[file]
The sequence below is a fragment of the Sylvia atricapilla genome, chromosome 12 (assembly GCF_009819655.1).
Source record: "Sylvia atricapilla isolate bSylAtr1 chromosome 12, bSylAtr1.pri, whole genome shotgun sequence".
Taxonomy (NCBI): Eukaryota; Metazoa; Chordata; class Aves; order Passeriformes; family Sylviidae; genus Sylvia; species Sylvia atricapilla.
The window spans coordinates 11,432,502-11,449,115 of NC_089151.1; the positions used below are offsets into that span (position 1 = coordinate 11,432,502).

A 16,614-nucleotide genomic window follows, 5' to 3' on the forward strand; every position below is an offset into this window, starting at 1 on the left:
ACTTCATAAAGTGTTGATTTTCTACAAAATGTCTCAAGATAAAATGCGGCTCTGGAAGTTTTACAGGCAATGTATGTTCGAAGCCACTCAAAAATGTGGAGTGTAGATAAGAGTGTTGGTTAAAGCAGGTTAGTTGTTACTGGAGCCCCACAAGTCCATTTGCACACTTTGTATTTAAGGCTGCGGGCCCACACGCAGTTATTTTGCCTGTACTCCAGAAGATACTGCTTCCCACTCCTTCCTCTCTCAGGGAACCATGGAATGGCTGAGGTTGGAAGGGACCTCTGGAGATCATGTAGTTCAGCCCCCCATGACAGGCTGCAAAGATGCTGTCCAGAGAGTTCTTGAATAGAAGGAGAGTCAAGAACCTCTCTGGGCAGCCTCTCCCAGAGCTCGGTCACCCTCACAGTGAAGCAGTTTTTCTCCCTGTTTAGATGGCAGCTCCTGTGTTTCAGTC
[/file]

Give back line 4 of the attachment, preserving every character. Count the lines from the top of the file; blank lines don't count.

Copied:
The window spans coordinates 11,432,502-11,449,115 of NC_089151.1; the positions used below are offsets into that span (position 1 = coordinate 11,432,502).